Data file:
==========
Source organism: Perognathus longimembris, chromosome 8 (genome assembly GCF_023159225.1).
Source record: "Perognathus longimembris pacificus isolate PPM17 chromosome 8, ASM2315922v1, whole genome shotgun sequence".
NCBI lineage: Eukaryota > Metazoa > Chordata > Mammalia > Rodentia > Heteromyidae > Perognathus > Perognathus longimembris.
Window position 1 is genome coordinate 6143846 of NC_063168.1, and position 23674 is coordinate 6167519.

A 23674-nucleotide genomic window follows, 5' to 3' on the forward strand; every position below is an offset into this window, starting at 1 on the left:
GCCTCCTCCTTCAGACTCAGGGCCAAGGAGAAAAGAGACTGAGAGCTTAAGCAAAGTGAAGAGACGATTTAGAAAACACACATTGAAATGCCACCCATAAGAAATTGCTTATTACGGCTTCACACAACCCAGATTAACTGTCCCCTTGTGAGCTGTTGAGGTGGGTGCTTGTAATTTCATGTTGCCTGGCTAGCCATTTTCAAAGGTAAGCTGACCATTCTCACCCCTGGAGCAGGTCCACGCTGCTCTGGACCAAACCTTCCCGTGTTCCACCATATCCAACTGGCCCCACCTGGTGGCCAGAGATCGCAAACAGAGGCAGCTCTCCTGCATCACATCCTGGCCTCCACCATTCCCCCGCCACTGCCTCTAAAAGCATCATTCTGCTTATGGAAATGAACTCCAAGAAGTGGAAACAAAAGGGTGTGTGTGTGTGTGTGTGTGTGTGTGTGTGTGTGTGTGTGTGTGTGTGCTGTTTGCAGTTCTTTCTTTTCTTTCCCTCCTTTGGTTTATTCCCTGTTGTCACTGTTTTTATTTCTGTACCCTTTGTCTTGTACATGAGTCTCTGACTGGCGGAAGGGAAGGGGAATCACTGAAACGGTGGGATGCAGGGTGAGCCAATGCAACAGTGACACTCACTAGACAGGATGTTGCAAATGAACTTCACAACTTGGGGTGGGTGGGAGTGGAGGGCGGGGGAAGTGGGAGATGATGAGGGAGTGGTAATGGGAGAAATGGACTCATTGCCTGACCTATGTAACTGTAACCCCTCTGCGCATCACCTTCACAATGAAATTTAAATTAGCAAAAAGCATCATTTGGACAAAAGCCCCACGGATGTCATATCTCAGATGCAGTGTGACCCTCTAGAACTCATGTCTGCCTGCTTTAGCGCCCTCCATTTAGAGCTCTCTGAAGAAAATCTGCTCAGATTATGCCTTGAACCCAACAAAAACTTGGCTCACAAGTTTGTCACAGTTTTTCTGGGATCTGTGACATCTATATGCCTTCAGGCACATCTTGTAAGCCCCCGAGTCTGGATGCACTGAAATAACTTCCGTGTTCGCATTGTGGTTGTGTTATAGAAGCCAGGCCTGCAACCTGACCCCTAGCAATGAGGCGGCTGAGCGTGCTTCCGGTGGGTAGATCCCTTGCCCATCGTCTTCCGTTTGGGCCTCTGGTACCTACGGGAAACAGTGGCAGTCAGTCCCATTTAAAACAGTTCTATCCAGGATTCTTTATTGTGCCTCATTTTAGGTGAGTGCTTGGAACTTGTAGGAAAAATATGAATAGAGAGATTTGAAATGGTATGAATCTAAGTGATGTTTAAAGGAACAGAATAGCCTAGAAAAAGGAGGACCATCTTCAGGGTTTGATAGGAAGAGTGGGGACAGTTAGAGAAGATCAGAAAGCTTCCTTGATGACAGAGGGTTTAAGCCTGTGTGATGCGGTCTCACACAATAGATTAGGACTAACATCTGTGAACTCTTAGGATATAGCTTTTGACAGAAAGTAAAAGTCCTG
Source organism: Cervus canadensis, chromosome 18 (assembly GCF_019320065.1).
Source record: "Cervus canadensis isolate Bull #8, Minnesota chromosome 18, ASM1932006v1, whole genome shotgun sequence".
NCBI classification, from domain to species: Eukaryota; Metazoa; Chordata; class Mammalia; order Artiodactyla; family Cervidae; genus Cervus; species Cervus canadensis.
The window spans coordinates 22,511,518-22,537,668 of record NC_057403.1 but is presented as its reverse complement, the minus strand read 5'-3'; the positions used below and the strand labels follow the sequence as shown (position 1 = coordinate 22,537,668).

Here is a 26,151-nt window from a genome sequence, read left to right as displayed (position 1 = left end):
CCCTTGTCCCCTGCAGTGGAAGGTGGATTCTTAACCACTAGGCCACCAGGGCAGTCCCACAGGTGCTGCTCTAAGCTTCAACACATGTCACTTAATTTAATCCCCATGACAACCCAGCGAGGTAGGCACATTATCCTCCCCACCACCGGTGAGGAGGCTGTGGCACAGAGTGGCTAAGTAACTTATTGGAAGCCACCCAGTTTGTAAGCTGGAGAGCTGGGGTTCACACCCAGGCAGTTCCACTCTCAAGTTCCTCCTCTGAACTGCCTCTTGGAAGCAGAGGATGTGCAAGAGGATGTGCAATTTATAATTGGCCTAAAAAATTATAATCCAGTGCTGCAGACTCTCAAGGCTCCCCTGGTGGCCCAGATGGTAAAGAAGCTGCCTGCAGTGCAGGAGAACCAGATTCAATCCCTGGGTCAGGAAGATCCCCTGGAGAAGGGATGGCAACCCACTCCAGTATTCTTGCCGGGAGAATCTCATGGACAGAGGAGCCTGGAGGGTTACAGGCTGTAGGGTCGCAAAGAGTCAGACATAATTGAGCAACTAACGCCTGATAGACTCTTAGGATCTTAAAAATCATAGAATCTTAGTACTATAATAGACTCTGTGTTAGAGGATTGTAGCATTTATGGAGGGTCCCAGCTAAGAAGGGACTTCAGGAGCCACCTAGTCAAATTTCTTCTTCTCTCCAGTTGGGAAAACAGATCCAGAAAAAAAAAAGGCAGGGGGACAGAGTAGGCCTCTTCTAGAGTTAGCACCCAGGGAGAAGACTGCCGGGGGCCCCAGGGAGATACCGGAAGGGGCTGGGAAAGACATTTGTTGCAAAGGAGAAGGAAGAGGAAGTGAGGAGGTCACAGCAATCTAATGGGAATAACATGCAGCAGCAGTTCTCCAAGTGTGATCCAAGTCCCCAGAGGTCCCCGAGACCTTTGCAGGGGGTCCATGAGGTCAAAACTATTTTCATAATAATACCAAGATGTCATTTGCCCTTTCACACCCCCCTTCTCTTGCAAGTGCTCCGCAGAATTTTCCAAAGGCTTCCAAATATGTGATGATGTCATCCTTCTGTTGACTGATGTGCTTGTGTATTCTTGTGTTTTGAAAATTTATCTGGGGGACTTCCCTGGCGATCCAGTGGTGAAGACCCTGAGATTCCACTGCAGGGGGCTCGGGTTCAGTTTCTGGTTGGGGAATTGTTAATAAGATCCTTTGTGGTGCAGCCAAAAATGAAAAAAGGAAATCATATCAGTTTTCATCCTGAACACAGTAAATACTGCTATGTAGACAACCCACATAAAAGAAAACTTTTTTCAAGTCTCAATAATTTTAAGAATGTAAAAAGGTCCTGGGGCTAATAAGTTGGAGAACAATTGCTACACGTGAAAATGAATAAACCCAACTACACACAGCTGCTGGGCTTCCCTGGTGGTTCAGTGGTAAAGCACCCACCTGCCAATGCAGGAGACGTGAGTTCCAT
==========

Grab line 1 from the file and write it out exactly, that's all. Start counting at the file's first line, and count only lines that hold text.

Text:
Source organism: Perognathus longimembris, chromosome 8 (genome assembly GCF_023159225.1).